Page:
• Physical effects e.g. aches and pains (headaches, back ache, neck ache), raised heart rate, increased sweating, dizziness, blurred vision, skin or sleep disorders.
  • Changed behaviours e.g. increased absence levels, difficulty concentrating or remembering things, inability to switch off, loss of creativity, making more errors, double checking everything, eating disorders, covering up mistakes by lying, increased use of alcohol, tobacco or drugs.

Prolonged or extreme exposure to the possible symptoms of stress is associated with serious chronic diseases such as heart disease, back pain, gastrointestinal problems, anxiety or depression.

Headteachers/ Line managers should also be aware of the following possible signs:

  • Increase in sickness absence
  • Poor work performance
  • Poor relationships at work
  • Poor attitude and behavior

Any concerns should be discussed with the individual at the earliest opportunity before the situation escalates to potentially trigger Disciplinary/Capability procedures.

REVIEW OF LITERATURE:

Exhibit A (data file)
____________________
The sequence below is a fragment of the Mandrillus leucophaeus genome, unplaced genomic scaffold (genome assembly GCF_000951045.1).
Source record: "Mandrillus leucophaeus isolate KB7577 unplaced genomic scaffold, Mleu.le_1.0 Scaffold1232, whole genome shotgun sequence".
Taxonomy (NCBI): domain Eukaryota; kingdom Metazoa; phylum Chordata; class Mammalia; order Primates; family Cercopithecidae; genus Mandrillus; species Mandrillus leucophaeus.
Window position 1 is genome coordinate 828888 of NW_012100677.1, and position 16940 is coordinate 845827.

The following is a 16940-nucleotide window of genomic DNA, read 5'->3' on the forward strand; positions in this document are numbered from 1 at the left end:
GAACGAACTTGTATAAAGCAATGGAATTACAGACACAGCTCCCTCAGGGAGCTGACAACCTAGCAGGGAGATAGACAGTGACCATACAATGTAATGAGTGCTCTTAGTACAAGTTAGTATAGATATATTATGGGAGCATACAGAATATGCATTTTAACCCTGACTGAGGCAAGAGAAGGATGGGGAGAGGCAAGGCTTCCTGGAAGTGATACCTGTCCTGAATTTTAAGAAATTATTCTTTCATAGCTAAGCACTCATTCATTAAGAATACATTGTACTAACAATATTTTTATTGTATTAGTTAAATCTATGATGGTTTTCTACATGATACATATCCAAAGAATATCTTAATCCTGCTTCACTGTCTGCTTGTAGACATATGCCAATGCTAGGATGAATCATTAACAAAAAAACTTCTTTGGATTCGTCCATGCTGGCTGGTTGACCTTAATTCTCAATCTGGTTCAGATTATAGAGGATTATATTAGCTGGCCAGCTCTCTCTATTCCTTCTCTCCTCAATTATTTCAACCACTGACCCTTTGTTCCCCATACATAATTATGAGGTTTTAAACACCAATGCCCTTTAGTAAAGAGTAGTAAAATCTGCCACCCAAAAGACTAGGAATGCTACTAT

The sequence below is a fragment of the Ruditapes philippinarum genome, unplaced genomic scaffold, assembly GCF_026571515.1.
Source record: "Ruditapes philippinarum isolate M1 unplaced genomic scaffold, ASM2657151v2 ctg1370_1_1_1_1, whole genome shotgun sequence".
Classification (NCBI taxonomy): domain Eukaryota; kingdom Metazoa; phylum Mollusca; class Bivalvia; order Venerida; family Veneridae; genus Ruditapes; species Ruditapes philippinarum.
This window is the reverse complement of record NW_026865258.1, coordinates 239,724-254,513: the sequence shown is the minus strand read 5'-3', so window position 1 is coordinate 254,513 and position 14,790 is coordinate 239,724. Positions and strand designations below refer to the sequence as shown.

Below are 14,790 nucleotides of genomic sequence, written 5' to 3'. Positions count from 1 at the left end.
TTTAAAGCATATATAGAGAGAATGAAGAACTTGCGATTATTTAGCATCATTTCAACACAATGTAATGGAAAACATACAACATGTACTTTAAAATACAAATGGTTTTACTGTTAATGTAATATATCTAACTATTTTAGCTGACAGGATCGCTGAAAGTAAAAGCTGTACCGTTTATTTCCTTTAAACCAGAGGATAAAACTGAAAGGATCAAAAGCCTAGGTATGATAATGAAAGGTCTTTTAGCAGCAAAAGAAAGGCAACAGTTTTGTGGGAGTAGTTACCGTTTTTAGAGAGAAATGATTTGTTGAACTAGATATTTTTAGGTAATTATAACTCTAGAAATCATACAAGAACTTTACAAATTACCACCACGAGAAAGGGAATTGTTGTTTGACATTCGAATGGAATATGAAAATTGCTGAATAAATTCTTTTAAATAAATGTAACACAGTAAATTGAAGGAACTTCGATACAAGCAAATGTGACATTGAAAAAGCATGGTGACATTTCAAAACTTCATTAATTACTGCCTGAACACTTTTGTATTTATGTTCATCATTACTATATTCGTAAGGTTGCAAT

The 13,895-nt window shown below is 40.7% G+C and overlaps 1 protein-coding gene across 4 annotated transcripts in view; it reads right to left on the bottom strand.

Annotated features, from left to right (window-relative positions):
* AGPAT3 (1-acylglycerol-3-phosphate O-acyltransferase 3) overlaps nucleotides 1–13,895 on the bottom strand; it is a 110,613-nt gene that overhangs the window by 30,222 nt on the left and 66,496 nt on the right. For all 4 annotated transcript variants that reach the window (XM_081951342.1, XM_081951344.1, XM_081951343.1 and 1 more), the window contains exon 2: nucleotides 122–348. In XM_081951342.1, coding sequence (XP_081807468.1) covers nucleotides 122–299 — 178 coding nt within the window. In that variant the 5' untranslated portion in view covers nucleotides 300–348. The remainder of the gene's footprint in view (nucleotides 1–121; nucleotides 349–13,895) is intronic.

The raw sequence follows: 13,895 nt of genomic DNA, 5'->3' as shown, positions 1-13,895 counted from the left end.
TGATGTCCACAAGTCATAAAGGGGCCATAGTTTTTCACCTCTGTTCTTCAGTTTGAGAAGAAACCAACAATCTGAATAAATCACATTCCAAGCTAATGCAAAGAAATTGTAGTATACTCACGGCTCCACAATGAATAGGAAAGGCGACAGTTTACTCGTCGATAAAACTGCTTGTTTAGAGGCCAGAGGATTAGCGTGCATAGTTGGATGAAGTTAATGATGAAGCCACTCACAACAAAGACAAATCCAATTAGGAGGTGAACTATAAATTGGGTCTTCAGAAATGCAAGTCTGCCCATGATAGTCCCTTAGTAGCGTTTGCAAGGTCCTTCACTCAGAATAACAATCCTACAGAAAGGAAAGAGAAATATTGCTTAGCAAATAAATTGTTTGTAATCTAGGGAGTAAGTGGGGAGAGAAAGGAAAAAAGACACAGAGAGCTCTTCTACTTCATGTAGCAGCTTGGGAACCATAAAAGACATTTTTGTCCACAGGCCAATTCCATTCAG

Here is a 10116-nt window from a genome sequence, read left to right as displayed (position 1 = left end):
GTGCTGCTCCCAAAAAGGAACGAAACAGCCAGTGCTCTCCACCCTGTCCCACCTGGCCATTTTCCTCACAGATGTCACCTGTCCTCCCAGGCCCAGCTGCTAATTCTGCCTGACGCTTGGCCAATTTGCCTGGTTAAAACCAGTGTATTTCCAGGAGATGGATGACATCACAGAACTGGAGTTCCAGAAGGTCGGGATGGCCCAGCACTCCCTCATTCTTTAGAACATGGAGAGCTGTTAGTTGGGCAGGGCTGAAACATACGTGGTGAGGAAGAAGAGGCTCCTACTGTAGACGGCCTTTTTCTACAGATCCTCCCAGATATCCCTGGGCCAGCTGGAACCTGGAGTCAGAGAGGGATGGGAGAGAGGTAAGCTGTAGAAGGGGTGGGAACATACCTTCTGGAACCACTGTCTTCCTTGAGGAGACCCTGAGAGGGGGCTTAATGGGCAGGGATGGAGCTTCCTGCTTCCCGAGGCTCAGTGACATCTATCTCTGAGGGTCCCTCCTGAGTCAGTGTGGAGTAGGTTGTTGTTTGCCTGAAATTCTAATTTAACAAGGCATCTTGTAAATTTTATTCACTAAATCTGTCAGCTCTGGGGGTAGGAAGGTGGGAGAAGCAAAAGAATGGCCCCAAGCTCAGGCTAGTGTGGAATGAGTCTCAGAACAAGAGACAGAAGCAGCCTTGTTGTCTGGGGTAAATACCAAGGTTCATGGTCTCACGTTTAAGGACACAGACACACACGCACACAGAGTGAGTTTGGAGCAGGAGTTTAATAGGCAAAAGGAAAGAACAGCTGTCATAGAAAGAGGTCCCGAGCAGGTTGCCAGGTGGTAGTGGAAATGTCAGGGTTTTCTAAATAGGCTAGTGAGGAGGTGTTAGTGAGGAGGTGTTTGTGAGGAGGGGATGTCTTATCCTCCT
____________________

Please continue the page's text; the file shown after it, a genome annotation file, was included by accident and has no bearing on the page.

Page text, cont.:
Cobb (1975) has the opinion that, “The responsibility load creates severe stress among workers and managers.” If the individual manager cannot cope with the increased responsibilities it may lead to several physical and psy- chological disorders among them. Brook (1973) reported that qualitative changes in the job create adjustment pro- blem among employees. The interpersonal relationships within the department and between the departments create qualitative difficulties within the organization to a great extent. Miles and Perreault (1976) identify four different types of role conflict: Intra-sender role conflict, Inter sender role conflict, Person- role conflict; role over load. The use of role concepts suggests that job related stress is asso- ciated with individual, interpersonal, and structural variables (Katz and Kahn, 1978; Whetten, 1978). The presence of supportive peer groups and supportive relationships with supervisors are negatively correlated with R.C (Caplan et al., 1964). There is evidence that role incumbents with high levels of role ambiguity also respond to their situation with anxiety, depression, physi- cal symptoms, a sense of futility or lower self esteem, lower levels of job involvement and organizational com- mitment, and perceptions of lower performance on the part of the organization, of supervisors, and of them- selves (Brief and Aldag, 1976; Greene, 1972). Occupational stress is an increasingly important occupational health problem and a significant cause of economic loss. Occupational stress may produce both overt psychological and physiologic disabilities. However, it may also cause subtle manifestation of morbidity that can affect personal well-being and productivity (Kahn et al., 1992). A job stressed individual is likely to have greater job dissatisfaction, increased absenteeism, and increased frequency of drinking and smoking, increase in negative psychological symptoms and reduced aspira- tions and self esteem (Jick and Payne, 1980). The use of role concepts suggests that occupational stress is associated with individual, interpersonal and structural variables (Kutz and Kahn, 1978; Whetten, 1978). Miles and Perreault (1976) identify four different types of role conflict: 1) Intra-sender role conflict. 2) Inter sen- der role conflict. 3) Person- role conflict and 4) Role over load. The use of role concepts suggests that job related stress is associated with individual, interpersonal, and structural variables (Katz and Kahn, 1978; Whetten, 1978). The presence of supportive peer groups and supportive relationships with super visors are negatively correlated with R.C. (Caplan et al., 1964). Stress is often developed when an individual is assigned a major responsibility without proper authority and delegation of power. Interpersonal factors such as group cohesiveness, functional dependence, community- cation frequency, relative authority and organizational distance between the role sender and the focal persons are important topics in organizational behavior (Vansell et al., 1981). Because employees spend roughly one third of their lives working in an organizational goal setting, employee mental health is of particular importance. Two people exposed to the same threatening situation may differ substantially in the magnitude and duration of stress responses and stress related health problems might emerge in several contrasting ways both physically and mentally. Some of these variations result from differences in temperament, social resources and the effectiveness of the coping responses that the individual brings to bear on the stressful transaction. Report published in May 2004 named “Employment Relations and Union Services: Health and Safety- Workplace Stress” discuss factors which causes stress at work place in which poor relationship with the managers and unsympathetic management. Report on occupational stress policy by Health and Safety Executive (HSE) 2004 has identified six key areas that can be causes of work related stress. In which the support staff receive from managers and colleagues is of the one factor that lead to stress in work place. Malik 3065 (http://www.napier.ac.uk/depts/has/stress.htm) A survey of 1,299 employees from 37 organizations identified ten factors as the most important contributors to employee stress. In order of importance, these were: 1) Employees not being free to talk with one another. 2) Personal conflicts on the job. 3) Employees not being given enough control over their work. 4) Inadequate supervisory support. 5) Management and employees not talking openly. 6) Management perceived as being unsupportive. 7) Below-average sick and vacation benefits. 8) Job difficulty. 9) Having to deal with bureaucratic red tape. 10) Lack of recognition or reward for doing a good job A 2½ year study involving almost 28,000 employees in 215 organizations showed that poor teamwork and ineffective supervision were the two most important factors leading to employee stress, with role conflict and lack of equality issues having the strongest influence on job burnout, health problems, and performance problems. (Managing Employee Stress and Safety: A guide to mini- mizing stress-related cost while maximizing employee Managing Employee Stress and Safety (David, 2000). Different stressors in work can be categorized to be caused by job content, working conditions, employment conditions and social relations at work. In Table 1, some general job-related stressors are presented. Researches indicate that nearly a third of the working population in developed countries report high to very high levels of stress. Similarly, evidence for newly industria- lized countries is also indicative of the prevalence of stress. Time pressures, excessive demands, role conflicts, ergonomic deficiencies, job security and relationship with customers are particularly common stressors amongst employees in the financial services sector. Furthermore, new stressors such as computer breakdowns, computer slowdowns performance monitoring, have developed as a result of increased human interaction with computers (Violence and stress at work in financial services (Sabir et al., 2003). The hospitality industry provides employment inter alia to socially weaker groups of workers such as young workers without working experience, women with family responsibilities or migrants with little knowledge of local conditions. These groups are particularly vulnerable to acts of violence by customers and co-workers. Particular source of stress in the hospitality sector is seen in unclear situations at work arising due to the strong presence of customers and personalized services offered. Employees including managers indicate that the distribution of responsibility and a lack of control over their work create stressful situations (Hotels and catering: and electronic)